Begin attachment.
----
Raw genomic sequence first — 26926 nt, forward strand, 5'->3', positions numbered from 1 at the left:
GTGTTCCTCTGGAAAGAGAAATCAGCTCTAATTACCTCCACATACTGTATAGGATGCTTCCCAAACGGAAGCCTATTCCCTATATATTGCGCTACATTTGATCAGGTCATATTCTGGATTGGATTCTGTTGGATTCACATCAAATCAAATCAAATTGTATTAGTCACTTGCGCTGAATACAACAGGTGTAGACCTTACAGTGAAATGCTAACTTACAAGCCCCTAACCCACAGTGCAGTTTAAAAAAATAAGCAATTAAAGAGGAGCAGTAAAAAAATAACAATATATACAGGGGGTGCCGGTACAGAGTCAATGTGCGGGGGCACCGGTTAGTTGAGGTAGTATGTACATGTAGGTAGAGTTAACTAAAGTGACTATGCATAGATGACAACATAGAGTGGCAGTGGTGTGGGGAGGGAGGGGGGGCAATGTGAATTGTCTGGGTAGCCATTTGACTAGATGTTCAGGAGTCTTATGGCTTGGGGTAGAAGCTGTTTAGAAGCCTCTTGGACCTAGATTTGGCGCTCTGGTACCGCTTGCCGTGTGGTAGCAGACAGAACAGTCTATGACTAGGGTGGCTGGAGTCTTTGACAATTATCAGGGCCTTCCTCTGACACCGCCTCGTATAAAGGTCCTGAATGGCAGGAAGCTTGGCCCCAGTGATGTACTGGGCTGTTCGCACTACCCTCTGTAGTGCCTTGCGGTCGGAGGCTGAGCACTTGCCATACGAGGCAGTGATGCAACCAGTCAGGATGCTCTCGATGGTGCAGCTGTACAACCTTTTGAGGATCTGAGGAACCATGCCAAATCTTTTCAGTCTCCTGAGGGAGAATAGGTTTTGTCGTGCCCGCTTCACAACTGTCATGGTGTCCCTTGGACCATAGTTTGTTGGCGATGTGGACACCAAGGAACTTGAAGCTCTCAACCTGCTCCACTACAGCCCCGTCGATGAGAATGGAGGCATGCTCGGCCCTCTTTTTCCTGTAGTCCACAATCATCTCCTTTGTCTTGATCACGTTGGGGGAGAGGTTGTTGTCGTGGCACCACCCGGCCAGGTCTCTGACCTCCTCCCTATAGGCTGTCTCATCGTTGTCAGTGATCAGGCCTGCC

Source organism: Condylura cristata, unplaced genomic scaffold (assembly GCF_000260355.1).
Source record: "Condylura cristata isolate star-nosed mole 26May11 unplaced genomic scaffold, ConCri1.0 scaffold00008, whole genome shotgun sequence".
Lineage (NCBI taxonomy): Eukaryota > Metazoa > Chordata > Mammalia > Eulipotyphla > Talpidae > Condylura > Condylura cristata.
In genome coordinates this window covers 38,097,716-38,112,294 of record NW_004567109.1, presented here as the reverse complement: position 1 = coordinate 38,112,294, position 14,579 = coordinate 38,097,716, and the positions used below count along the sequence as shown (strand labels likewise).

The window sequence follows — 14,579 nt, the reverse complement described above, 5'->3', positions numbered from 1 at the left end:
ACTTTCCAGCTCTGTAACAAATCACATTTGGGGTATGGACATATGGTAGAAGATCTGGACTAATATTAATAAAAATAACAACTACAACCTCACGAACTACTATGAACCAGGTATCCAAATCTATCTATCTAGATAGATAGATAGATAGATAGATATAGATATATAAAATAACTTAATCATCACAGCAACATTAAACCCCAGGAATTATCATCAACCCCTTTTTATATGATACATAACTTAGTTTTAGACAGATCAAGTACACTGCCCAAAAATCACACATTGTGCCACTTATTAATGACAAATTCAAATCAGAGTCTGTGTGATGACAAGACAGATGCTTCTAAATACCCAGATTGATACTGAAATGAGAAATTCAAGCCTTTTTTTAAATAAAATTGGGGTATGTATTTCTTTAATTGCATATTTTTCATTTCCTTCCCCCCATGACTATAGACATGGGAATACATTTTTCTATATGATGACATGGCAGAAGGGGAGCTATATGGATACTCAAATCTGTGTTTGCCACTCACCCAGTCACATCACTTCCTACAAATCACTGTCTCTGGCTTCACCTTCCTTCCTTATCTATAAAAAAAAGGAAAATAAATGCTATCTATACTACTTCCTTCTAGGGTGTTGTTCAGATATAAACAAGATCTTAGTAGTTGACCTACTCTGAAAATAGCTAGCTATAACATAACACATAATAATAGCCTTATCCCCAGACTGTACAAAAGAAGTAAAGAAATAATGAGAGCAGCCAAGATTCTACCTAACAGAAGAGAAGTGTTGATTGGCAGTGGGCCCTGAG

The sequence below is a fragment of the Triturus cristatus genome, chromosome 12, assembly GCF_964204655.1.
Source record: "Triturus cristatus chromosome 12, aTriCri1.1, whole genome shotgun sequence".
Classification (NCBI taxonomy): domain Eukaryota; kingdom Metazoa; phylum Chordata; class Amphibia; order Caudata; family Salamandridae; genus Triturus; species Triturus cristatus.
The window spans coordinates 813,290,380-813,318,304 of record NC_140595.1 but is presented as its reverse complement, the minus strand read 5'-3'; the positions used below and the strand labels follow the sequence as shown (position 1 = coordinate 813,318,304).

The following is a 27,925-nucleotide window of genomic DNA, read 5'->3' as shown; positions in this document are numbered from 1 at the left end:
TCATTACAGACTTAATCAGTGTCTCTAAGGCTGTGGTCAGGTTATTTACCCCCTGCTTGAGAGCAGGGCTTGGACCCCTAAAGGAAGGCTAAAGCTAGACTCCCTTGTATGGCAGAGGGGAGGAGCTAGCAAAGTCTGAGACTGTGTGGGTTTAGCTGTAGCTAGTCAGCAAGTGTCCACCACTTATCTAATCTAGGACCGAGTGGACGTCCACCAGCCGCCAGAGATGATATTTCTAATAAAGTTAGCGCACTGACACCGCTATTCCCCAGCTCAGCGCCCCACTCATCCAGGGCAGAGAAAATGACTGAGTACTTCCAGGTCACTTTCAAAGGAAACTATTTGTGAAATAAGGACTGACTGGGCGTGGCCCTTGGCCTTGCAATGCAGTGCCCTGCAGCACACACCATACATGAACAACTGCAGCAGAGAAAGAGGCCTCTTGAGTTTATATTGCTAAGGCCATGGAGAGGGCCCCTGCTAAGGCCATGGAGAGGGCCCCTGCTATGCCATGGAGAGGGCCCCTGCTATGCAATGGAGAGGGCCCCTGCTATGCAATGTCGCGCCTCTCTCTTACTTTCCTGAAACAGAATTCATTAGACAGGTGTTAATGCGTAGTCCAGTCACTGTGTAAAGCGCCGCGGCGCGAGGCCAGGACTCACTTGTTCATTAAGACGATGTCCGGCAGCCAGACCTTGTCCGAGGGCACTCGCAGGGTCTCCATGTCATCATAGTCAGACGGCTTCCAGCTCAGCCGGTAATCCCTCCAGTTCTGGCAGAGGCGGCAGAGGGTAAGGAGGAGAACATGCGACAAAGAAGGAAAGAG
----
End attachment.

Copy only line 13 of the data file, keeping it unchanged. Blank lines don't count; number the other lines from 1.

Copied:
The following is a 27,925-nucleotide window of genomic DNA, read 5'->3' as shown; positions in this document are numbered from 1 at the left end: